An open discussion on what everyone is currently reading. Make recommendations to others, discuss what is new, hot, bestsellers, anything and everything related to books and the authors.

Views: 9769

Reply to This

Replies to This Discussion

I've started a first novel by C. David Ingram, "The Stone Gallows. 

I cannot recommend it highly enough, certainly looking forward to his future work.

Open Grave by Kjell Eriksson
Erisson's books are always a treat because he cares so much for people. His books are basically character studies; this one's about small acts of violence aimed at an old man just awarded a Nobell.

Raylan by Elmore Leonard.

Enjoy it a lot.

I really enjoyed that one too, David.

Just received my long awaited copy of THE PROMISE by Robert Crais.

I haven't started it yet--tonight--but with Elvis Cole, Joe Pike, Scott James & Maggie all in one novel, how can you go wrong?

Haven't read it yet, but if Maggie's in the book it's sure to be great!

Maggie's in it. I'm happy to say. The book was good, but I have to say I liked SUSPECT better.

Corpse in the Koryo, by James Church,about a police detective in North Korea.
Now that does sound interesting.
It was published in 2006, and I think it was the first of s series. Well written, it moves along at a good pace.

I looked them up, the author sounds like a guy with an interesting past as well.

James Church is the pseudonym of the author of five detective novels featuring a North Korean policeman, "Inspector O".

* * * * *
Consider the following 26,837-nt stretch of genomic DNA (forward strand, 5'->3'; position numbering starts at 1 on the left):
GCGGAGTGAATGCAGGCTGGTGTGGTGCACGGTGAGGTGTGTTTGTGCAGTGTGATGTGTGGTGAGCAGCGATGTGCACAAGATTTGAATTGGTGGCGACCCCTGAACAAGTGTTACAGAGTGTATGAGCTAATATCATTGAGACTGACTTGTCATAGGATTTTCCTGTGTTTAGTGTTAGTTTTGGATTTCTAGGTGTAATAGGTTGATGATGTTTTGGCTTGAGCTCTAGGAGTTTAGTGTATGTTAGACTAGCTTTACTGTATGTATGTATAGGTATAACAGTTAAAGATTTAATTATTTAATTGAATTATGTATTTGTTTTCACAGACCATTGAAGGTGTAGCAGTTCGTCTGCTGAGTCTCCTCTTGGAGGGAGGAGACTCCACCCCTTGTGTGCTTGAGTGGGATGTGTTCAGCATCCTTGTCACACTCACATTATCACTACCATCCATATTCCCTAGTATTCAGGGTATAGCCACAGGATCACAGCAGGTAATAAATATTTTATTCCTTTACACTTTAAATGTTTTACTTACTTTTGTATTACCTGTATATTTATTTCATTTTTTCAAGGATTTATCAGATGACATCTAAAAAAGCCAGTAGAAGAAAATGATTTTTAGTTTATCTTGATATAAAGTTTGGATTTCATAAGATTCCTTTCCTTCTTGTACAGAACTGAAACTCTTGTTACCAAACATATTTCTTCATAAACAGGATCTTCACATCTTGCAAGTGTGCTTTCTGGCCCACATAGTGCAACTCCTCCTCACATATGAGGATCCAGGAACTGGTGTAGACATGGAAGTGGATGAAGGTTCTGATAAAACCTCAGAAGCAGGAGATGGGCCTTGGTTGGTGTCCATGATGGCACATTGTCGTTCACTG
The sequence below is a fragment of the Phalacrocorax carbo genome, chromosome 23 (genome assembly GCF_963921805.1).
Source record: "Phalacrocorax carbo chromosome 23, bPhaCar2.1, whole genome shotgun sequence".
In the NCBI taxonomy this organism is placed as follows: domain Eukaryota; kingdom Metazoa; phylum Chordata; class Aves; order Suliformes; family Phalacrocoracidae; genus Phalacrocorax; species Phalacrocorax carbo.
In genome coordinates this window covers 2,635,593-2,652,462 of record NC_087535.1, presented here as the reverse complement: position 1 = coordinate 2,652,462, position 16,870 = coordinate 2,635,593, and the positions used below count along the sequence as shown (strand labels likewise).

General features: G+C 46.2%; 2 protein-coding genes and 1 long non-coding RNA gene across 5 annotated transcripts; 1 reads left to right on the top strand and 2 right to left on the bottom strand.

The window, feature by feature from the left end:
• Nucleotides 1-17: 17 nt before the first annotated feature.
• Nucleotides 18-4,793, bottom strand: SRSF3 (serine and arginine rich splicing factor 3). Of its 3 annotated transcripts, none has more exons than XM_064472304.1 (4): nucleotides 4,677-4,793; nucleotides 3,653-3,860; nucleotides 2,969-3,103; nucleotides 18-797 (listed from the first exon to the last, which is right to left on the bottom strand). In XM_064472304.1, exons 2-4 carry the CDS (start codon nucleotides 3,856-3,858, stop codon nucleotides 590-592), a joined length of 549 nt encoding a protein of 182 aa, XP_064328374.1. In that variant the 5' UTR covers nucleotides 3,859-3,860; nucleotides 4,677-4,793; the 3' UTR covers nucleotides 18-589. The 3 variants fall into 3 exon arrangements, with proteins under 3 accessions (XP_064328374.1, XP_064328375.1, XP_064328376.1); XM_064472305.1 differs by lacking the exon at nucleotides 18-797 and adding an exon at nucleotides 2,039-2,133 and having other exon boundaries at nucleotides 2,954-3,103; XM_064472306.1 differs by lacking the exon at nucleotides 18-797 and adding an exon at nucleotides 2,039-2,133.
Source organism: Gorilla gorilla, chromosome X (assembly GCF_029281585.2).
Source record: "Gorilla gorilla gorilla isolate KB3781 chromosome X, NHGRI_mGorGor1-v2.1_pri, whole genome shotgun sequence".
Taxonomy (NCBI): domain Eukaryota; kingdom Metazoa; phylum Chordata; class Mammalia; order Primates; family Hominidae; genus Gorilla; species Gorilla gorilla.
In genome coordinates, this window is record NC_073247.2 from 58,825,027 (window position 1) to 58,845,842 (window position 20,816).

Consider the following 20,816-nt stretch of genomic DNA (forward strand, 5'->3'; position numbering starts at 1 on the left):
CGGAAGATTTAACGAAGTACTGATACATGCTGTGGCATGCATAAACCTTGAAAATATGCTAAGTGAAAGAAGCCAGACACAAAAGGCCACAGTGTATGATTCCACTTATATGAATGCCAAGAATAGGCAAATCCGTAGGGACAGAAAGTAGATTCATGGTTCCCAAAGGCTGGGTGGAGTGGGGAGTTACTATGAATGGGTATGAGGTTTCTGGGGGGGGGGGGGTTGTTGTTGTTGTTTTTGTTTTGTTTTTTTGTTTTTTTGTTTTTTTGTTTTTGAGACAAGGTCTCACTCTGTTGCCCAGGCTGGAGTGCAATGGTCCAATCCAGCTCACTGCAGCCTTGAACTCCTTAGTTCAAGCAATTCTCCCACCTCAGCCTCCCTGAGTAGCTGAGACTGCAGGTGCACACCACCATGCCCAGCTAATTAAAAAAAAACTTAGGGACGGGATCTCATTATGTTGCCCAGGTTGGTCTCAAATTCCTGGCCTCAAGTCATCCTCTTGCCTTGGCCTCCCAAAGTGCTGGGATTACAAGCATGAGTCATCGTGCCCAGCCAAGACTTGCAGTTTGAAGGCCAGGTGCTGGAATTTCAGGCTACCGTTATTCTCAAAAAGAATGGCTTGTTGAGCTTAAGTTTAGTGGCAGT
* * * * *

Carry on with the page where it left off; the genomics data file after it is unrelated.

Church is identified on the back cover of his novels as "a former Western intelligence officer with decades of experience in Asia". He grew up in the San Fernando Valley in the United States, and was over sixty years old in 2009.

His "Inspector O" novels have been well-received, being noted by Asia specialists for offering "an unusually nuanced and detailed portrait" of North Korean society.

A Korea Society panel praised the first book in the series for its realism and its ability to convey "the suffocating atmosphere of a totalitarian state".

A panelist as well as The Independent's and the reviewers at the Washington Post compared the protagonist to Arkady Renko, the Soviet chief inspector in Martin Cruz Smith's Gorky Park, for providing "a vivid window into a mysterious country".



Thanks for the info.


CrimeSpace Google Search

© 2020   Created by Daniel Hatadi.   Powered by

Badges  |  Report an Issue  |  Terms of Service